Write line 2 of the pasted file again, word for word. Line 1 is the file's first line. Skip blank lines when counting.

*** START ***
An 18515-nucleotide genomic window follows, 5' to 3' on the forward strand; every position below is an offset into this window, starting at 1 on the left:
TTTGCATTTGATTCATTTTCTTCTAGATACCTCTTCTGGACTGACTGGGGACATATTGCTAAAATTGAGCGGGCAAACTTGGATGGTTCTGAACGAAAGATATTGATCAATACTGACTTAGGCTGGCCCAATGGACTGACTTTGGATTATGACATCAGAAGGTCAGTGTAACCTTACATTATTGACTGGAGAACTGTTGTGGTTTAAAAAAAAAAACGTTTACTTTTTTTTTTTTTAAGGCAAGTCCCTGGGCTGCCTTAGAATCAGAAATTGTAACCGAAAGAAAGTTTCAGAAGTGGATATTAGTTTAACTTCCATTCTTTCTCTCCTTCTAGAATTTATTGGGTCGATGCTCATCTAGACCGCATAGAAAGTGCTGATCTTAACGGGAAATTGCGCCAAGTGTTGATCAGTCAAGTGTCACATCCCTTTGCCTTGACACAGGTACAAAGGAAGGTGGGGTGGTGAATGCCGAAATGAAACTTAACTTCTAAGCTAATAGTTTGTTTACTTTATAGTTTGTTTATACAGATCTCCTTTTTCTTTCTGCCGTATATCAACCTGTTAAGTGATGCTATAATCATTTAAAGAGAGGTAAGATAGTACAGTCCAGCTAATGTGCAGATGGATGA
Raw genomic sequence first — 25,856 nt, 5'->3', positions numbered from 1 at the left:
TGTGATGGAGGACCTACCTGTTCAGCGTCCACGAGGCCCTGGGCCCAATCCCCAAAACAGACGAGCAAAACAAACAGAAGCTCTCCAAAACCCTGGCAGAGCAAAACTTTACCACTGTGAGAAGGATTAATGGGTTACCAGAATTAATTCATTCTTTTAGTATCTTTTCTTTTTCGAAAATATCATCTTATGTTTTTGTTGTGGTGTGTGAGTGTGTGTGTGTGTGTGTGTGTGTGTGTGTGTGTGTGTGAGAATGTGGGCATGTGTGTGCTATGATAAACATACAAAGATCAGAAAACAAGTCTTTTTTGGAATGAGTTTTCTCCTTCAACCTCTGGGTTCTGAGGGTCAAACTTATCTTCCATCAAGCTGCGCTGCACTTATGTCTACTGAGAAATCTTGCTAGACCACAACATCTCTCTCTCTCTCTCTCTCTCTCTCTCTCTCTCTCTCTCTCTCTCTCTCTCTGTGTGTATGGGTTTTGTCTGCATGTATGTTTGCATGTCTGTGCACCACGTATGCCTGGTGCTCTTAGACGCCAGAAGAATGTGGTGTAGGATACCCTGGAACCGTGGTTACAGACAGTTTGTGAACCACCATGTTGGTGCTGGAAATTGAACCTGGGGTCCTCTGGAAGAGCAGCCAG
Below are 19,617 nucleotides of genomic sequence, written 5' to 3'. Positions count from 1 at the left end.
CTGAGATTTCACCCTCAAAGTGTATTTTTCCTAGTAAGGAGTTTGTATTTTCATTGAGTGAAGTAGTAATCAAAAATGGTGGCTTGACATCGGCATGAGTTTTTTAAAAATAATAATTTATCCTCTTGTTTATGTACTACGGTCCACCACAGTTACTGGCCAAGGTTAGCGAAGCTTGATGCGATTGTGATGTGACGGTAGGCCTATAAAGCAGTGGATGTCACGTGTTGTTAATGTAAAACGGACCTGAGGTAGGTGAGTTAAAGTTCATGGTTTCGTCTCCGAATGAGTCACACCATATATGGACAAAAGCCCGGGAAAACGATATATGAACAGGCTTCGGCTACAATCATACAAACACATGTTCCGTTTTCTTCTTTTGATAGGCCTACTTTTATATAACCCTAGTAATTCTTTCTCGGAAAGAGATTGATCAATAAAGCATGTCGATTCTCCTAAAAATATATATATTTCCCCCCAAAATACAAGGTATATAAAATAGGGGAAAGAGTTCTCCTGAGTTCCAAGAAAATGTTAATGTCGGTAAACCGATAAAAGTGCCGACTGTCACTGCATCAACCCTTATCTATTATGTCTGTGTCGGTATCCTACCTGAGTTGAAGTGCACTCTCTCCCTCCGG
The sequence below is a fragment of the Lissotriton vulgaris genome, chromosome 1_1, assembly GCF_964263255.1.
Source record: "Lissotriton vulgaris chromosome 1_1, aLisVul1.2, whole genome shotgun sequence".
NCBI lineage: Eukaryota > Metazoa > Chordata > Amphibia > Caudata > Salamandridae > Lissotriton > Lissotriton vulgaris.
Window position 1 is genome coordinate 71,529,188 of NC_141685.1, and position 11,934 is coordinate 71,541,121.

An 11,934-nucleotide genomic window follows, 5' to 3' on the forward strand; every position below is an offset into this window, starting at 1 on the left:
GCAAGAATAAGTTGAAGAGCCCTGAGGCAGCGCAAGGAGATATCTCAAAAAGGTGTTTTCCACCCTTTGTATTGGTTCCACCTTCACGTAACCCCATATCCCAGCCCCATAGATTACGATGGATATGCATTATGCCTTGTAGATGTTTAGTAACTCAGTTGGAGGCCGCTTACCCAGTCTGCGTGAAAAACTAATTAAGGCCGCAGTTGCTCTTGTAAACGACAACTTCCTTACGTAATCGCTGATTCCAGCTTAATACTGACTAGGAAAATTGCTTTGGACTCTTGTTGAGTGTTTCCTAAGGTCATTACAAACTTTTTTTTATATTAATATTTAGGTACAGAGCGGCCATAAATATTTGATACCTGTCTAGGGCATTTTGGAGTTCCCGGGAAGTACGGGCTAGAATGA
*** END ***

TTTGCATTTGATTCATTTTCTTCTAGATACCTCTTCTGGACTGACTGGGGACATATTGCTAAAATTGAGCGGGCAAACTTGGATGGTTCTGAACGAAAGATATTGATCAATACTGACTTAGGCTGGCCCAATGGACTGACTTTGGATTATGACATCAGAAGGTCAGTGTAACCTTACATTATTGACTGGAGAACTGTTGTGGTTTAAAAAAAAAAACGTTTACTTTTTTTTTTTTTAAGGCAAGTCCCTGGGCTGCCTTAGAATCAGAAATTGTAACCGAAAGAAAGTTTCAGAAGTGGATATTAGTTTAACTTCCATTCTTTCTCTCCTTCTAGAATTTATTGGGTCGATGCTCATCTAGACCGCATAGAAAGTGCTGATCTTAACGGGAAATTGCGCCAAGTGTTGATCAGTCAAGTGTCACATCCCTTTGCCTTGACACAGGTACAAAGGAAGGTGGGGTGGTGAATGCCGAAATGAAACTTAACTTCTAAGCTAATAGTTTGTTTACTTTATAGTTTGTTTATACAGATCTCCTTTTTCTTTCTGCCGTATATCAACCTGTTAAGTGATGCTATAATCATTTAAAGAGAGGTAAGATAGTACAGTCCAGCTAATGTGCAGATGGATGA